• With us were two young dogs:  “Mollie” the golden retriever, and “Spirit, my year old Samoyed who was on his first long backcountry hike.  We enjoy our canine companions in areas where dogs are allowed on the Colorado high country trails.  On the Loch Lomond trail, there are no restrictions on dogs and no leash regulations.  Still, we tried to be as courteous as possible with our packing companions.  On his very first hike, “Spirit” was cautious, and fairly well-behaved.  He even posed for pictures among the abundant wildflowers along Stewart Road, and on the Loch Lomond trail, as you see in the attached slide show.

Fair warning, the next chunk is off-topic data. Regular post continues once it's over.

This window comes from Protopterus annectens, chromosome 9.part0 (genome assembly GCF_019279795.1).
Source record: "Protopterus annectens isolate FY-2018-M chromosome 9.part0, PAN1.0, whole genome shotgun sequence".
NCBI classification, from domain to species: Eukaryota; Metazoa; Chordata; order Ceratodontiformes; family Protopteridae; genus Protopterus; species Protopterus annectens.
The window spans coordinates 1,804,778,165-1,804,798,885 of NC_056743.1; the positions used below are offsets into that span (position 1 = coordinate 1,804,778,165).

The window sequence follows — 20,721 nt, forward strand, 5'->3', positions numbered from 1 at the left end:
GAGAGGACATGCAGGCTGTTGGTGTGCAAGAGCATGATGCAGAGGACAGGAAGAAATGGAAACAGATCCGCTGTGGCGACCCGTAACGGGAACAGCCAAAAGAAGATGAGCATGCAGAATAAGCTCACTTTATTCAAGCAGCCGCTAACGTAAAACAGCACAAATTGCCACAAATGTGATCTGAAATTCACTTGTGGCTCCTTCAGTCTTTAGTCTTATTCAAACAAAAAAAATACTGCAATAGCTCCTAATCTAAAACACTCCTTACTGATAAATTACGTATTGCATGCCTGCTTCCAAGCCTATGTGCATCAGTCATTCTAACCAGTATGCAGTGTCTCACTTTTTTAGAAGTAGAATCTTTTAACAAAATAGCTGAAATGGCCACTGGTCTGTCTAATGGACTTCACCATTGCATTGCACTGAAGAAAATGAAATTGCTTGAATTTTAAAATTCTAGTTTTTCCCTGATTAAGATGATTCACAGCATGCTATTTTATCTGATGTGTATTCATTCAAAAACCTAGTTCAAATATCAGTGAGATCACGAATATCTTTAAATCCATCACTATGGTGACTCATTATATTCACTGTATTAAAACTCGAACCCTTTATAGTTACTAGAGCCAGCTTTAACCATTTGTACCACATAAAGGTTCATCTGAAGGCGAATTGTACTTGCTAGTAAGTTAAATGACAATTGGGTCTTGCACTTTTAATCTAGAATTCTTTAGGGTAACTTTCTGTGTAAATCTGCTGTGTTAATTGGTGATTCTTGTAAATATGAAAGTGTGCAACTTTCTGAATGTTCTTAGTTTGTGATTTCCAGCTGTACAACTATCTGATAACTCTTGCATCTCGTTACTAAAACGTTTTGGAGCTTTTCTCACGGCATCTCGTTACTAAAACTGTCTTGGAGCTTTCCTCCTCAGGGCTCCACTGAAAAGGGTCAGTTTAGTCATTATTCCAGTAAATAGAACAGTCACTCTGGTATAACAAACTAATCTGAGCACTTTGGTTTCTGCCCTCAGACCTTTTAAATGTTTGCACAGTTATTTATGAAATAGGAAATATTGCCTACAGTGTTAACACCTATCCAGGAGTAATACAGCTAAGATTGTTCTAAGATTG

• The wildflower of the day was the fuscia-colored, yellow-centered, Parry primrose.  It is one of the showiest of Colorado wildflowers, usually growing in small groups in marshy soils along alpine streams.    Obviously,  2012 is a banner year for this species on the Front Range, as they were growing in much larger than “small groups” this season!  We found them in abundance both along Stewart 4-WD road as it reached above treeline and met the north fork of the Fall River.  Another flower in abundance the summer of 2012 is the Colorado Blue Columbine.  This delicate blue and white blossom is a favorite of many, and always a delight to find along the trail.